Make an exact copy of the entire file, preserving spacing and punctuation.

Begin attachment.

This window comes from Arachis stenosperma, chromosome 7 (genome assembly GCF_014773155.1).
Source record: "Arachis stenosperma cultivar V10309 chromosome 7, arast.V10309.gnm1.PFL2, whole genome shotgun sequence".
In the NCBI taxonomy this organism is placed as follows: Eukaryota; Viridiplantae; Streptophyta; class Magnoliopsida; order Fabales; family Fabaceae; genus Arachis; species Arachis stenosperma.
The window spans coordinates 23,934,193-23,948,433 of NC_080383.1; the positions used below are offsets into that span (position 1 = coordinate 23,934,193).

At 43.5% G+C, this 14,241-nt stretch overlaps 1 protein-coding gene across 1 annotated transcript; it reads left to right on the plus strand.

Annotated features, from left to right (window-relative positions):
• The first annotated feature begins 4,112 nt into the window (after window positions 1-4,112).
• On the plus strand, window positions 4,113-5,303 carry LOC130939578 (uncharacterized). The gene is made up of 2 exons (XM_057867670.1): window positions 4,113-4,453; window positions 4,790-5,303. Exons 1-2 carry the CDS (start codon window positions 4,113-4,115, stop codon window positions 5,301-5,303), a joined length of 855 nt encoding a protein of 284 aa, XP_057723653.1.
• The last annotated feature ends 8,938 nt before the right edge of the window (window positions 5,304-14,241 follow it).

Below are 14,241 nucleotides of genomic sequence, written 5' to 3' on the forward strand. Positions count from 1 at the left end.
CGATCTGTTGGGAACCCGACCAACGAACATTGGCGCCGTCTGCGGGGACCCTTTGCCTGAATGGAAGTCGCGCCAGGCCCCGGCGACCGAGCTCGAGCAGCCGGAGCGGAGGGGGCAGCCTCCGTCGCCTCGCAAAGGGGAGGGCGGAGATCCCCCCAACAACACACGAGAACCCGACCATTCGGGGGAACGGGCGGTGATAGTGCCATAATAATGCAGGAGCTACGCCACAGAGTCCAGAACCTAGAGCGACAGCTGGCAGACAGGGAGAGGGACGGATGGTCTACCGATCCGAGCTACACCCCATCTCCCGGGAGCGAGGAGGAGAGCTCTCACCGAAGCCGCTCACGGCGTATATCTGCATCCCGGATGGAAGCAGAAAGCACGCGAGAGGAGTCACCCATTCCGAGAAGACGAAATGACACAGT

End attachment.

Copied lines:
This window comes from Arachis stenosperma, chromosome 7 (genome assembly GCF_014773155.1).
Source record: "Arachis stenosperma cultivar V10309 chromosome 7, arast.V10309.gnm1.PFL2, whole genome shotgun sequence".
In the NCBI taxonomy this organism is placed as follows: Eukaryota; Viridiplantae; Streptophyta; class Magnoliopsida; order Fabales; family Fabaceae; genus Arachis; species Arachis stenosperma.
The window spans coordinates 23,934,193-23,948,433 of NC_080383.1; the positions used below are offsets into that span (position 1 = coordinate 23,934,193).

At 43.5% G+C, this 14,241-nt stretch overlaps 1 protein-coding gene across 1 annotated transcript; it reads left to right on the plus strand.

Annotated features, from left to right (window-relative positions):
• The first annotated feature begins 4,112 nt into the window (after window positions 1-4,112).
• On the plus strand, window positions 4,113-5,303 carry LOC130939578 (uncharacterized). The gene is made up of 2 exons (XM_057867670.1): window positions 4,113-4,453; window positions 4,790-5,303. Exons 1-2 carry the CDS (start codon window positions 4,113-4,115, stop codon window positions 5,301-5,303), a joined length of 855 nt encoding a protein of 284 aa, XP_057723653.1.
• The last annotated feature ends 8,938 nt before the right edge of the window (window positions 5,304-14,241 follow it).

Below are 14,241 nucleotides of genomic sequence, written 5' to 3' on the forward strand. Positions count from 1 at the left end.
CGATCTGTTGGGAACCCGACCAACGAACATTGGCGCCGTCTGCGGGGACCCTTTGCCTGAATGGAAGTCGCGCCAGGCCCCGGCGACCGAGCTCGAGCAGCCGGAGCGGAGGGGGCAGCCTCCGTCGCCTCGCAAAGGGGAGGGCGGAGATCCCCCCAACAACACACGAGAACCCGACCATTCGGGGGAACGGGCGGTGATAGTGCCATAATAATGCAGGAGCTACGCCACAGAGTCCAGAACCTAGAGCGACAGCTGGCAGACAGGGAGAGGGACGGATGGTCTACCGATCCGAGCTACACCCCATCTCCCGGGAGCGAGGAGGAGAGCTCTCACCGAAGCCGCTCACGGCGTATATCTGCATCCCGGATGGAAGCAGAAAGCACGCGAGAGGAGTCACCCATTCCGAGAAGACGAAATGACACAGT